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12th April 2006, 08:53 AM  #10 
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Well the figures are to do with prematch probabilities of soccer matches resulting in less than 2.5 goals i.e either 0, 1 or 2 goals.
Thus the values 2.2, 2.4 etc represent the average expected number of goals there will be in the match. The values 1.6, 1.75 etc, represent the probabilities. Thus with an expected average of 2.2 goals there is a 1.6 average expected chance that there will be less than 2.5 goals in the entire match. Now, in practice, in professional soccer, the expected average will never dip below 1.9 goals in the match, nor will it exceed 3.4 (but of course there are many 00 and 32 scorelines etc  it's the expected average we're talking about here). So I imagine that extrapolating above or below those values to any significant extent will not be applicable 
12th April 2006, 08:59 AM  #11 
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And BTW, I much appreciate everyones help! Thanks!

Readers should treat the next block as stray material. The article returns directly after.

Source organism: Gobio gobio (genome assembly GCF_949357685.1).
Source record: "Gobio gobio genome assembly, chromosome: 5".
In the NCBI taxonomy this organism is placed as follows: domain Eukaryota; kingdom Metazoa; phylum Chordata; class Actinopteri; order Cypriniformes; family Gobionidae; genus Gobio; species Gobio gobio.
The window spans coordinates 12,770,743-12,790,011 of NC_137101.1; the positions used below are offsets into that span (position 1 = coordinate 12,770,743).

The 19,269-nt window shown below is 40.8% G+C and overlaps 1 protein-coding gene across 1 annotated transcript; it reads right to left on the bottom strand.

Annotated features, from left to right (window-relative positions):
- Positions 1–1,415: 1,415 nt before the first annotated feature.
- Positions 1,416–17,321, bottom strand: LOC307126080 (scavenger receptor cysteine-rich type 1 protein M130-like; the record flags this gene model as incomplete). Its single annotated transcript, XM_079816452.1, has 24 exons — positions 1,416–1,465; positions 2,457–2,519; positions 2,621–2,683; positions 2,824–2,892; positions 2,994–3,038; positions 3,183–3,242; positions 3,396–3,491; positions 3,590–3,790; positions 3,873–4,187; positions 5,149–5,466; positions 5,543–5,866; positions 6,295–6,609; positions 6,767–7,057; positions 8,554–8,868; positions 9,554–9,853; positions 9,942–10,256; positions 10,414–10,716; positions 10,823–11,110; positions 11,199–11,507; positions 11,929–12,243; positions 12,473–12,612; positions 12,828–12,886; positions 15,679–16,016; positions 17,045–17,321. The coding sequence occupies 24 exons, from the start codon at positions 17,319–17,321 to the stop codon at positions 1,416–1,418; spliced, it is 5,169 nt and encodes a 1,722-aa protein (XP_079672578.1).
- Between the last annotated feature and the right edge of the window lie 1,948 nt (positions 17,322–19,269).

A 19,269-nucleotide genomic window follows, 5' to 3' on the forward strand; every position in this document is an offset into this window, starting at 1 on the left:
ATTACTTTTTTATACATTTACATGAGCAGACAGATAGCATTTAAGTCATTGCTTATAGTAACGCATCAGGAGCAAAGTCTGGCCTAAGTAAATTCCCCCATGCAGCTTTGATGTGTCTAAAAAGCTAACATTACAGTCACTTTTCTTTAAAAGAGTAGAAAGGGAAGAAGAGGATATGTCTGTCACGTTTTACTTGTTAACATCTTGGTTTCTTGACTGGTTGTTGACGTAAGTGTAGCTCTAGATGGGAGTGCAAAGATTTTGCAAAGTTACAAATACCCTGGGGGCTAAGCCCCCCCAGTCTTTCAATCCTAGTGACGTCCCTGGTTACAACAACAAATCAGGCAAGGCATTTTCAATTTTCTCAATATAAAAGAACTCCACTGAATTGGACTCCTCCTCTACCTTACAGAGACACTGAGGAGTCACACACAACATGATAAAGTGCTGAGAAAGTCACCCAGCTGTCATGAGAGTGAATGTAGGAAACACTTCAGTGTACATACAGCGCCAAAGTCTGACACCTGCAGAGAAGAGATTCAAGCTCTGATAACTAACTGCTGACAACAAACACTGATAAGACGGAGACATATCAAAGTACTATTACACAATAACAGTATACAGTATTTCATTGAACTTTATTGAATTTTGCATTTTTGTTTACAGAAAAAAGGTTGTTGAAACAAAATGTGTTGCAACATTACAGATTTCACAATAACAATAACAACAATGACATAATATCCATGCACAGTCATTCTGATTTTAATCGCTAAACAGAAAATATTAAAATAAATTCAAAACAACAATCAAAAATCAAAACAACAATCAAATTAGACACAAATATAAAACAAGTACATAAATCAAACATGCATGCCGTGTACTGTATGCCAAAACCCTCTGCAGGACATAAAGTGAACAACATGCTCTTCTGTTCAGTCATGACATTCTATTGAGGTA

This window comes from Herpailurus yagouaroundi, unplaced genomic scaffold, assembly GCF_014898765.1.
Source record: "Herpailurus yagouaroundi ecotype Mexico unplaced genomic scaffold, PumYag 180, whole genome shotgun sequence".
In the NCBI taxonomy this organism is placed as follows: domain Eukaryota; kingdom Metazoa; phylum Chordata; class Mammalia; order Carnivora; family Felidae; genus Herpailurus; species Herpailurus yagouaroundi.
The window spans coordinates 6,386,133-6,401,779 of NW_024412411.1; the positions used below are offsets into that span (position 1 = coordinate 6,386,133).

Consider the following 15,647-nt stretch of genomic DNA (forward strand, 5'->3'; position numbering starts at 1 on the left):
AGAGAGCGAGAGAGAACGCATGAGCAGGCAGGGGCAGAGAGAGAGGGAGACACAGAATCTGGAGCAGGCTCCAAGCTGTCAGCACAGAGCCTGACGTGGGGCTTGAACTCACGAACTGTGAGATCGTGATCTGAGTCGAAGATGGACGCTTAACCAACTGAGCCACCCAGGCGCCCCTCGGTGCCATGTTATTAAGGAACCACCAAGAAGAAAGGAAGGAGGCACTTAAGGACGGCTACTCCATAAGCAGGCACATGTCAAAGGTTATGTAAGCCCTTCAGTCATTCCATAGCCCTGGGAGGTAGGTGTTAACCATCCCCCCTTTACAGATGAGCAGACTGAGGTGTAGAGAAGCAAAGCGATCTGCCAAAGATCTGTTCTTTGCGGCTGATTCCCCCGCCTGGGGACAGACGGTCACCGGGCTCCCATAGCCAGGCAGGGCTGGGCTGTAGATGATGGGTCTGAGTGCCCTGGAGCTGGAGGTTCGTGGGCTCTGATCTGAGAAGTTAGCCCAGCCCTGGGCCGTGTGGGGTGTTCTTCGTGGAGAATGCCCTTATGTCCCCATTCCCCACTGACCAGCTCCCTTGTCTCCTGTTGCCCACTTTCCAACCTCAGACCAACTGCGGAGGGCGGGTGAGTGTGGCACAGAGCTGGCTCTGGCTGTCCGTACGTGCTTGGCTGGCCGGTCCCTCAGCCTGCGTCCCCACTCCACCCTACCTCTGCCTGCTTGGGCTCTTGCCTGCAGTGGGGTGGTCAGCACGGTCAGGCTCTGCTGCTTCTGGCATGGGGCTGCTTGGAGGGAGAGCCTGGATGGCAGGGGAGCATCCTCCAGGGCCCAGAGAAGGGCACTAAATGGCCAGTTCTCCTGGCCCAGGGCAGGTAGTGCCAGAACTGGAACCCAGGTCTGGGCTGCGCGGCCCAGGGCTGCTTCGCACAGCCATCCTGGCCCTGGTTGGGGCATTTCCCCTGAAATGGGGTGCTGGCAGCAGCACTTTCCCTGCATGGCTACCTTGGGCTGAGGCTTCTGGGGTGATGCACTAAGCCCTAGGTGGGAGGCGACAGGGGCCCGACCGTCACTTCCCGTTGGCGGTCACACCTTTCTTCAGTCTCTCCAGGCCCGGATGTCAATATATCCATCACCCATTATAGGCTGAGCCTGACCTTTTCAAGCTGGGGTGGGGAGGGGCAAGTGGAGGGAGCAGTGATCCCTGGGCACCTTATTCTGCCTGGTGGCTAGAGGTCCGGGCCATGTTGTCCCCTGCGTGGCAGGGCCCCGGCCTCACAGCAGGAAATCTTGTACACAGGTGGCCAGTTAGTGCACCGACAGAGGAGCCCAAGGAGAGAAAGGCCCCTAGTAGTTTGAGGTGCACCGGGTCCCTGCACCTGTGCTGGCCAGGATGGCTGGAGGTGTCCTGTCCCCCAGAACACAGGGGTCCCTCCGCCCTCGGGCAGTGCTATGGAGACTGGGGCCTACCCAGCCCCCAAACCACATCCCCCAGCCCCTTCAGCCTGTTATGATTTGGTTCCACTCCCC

12th April 2006, 09:08 AM  #12 
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12th April 2006, 10:35 AM  #13 
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Quote:
LLH 
12th April 2006, 10:55 AM  #14 
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12th April 2006, 11:00 AM  #15 
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12th April 2006, 11:06 AM  #16 
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12th April 2006, 11:16 AM  #17 
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And now a little asside on the number e.
2.718281828459045.. is actualy quite easy to remember once someone points out the pattern. My grade 10 math teacher pointed it out and I have not forgotten yet.. 21 years later!! 2.7 1828 1828 459045 
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12th April 2006, 11:20 AM  #18 
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Who's comment? Mine or his? Whether his comment is serious or not, I have absolutely no idea what he means. I have never encountered the word "floobie". Even if I had I cannot imagine that it would make sense in the context of what he wrote. It's just words strung together meaninglessly so far as I can ascertain. So what's the joke?

12th April 2006, 11:23 AM  #19 
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12th April 2006, 11:33 AM  #20 
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12th April 2006, 11:37 AM  #21 
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12th April 2006, 12:21 PM  #22